Rich Schott, Senior Instructor of Economics & Business, talks about teaching at Albright College.
Meet Our Faculty: Rich Schott
I was very much raised in a liberal arts tradition from a prep school. I had a passion for music and the arts. But I got to that point when I realized in college that I couldn't compete at the level to make a profession or living. So I took a chance on business because it's what my parents did. And I just started taking courses and I love them. The courses that I fell in love with were really management and marketing courses, which are the courses that I still teach today. And honest to god, I still love them. My name is Rick Schott, and I'm senior instructor of business, specializing in the field of management, marketing and sport management. My favorite topic to cover in class is really business strategy. I think businesses today, especially businesses that have gone through tough times, if they only use time tested strategic concepts, I say, maybe they wouldn't have closed. Business concepts really remain very much the same. And that's what I hope that I communicate, is these steady concepts.
The other topic that I just really enjoy is business history. I think students can recognize my excitement because my eyes light up, and I get excited partly because I lived apart of it. I worked in manufacturing, and I just loved being in the heart of business, especially in a manufacturing environment, where things are happening all the time and moving at a very fast pace. So I love business history. I believe I'm giving my students knowledge that they can use to either grow their business or to help grow the business that they work with. These are time tested skills, they work. Even though technology has changed the concept of business growth and strategy has not changed since time immemorial. It's just a matter of applying the concepts, and that's what we do here. We teach people how to apply the concepts. We hear at Albright, don't only pull people into our own majors, we respect their interest in journeys, and we're very willing and quick to send them to another area of study. Choosing your major is an individualized experience. And what is beautiful about Albright College is the fact that we get to know students so closely because we're in a very interactive environment, and the culture is so personalized. I push students to exceed their goals. First of all, by asking them, What are your goals? Some people can tell you right away, my goal is to be this-- I'm like great. Have you thought about the path to get there? And then there's other students who just really have no idea. Then we start from ground zero and I say, What's your dream? What do you really want to do? Tell me about some things that are not necessarily school or academic related but that you do for fun. And since business is a great field to be applied, to really any area, I try to connect their joy to finding perhaps a business application.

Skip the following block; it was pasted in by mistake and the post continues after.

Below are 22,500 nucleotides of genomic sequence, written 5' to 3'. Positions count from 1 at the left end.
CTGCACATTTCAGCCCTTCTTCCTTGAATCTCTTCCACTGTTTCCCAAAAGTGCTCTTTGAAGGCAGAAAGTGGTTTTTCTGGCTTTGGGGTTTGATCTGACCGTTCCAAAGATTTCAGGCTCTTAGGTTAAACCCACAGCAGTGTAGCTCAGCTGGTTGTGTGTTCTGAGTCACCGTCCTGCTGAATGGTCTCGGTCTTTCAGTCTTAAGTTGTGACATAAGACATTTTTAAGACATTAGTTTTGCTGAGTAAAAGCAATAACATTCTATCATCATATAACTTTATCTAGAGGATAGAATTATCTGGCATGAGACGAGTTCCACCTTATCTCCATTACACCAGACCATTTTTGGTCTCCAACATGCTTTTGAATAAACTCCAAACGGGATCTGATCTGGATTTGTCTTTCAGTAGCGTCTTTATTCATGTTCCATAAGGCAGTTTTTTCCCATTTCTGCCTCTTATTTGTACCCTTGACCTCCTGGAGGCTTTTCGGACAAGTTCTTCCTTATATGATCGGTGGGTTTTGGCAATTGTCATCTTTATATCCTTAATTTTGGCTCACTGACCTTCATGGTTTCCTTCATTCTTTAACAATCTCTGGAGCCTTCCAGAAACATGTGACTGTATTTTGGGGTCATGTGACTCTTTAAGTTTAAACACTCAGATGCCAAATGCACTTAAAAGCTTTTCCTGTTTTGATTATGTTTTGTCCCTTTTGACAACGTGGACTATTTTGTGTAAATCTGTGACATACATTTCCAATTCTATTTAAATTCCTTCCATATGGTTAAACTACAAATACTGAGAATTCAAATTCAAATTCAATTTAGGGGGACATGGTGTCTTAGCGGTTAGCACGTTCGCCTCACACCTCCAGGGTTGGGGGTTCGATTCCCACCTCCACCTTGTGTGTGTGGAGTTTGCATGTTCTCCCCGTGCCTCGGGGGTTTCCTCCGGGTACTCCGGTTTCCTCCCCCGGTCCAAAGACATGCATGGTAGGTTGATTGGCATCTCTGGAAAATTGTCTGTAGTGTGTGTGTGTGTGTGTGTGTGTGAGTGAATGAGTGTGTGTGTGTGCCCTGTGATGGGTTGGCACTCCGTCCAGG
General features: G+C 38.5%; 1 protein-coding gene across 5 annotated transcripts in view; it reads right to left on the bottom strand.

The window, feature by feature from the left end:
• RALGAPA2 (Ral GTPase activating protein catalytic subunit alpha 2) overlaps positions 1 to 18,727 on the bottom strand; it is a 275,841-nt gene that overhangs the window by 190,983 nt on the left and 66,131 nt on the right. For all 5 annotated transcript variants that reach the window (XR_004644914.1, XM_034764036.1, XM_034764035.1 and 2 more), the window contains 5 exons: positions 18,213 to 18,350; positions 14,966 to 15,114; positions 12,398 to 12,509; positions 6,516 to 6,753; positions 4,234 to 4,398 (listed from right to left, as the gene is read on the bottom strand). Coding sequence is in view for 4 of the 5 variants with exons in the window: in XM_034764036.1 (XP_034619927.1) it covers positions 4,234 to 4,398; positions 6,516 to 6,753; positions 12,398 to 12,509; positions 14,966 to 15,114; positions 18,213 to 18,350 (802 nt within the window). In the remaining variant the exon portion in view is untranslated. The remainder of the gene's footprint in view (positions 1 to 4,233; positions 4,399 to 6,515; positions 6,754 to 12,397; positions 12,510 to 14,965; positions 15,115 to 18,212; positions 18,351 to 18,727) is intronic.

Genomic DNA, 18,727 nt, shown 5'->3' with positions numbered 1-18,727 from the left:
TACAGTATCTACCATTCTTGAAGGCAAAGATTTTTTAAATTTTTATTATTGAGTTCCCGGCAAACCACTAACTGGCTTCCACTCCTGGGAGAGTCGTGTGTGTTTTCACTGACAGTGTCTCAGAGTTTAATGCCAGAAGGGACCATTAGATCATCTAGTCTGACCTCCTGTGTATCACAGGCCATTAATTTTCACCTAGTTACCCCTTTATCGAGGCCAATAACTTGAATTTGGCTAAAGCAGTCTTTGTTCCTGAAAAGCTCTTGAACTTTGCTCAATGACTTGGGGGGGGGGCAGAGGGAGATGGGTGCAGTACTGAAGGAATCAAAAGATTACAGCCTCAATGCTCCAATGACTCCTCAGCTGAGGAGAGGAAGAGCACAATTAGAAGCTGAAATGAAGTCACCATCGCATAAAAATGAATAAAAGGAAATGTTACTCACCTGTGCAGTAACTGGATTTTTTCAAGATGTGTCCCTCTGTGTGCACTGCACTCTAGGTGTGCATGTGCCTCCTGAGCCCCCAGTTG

My expectations of students in class is that they make a reasonable commitment to the class and that they're engaged, and that they show interest. I encourage professional development in my students by first of all having a conversation with them. I have to get an idea of what are they really looking for? What are they interested in? What are they striving for? The beauty about Albright is we can send them in so many different ways with expertise in so many different ways. Sometimes it's an internship, and we can connect them with an area organization or alum. Sometimes it's sending them to our career development and Experiential Learning Center, where we have professionals that can go through databases, or alumni office to find experts in the field, people they can talk to. We try to get them networking. The best advice I have to students, as they move forward in their careers and their life passion, is really to just keep learning to keep exploring, and to be willing to step outside the box and go multiple directions. I tell them you've got a degree from Albright College, it shows anyone you could ever work for that I know how to learn, and I'm going places.
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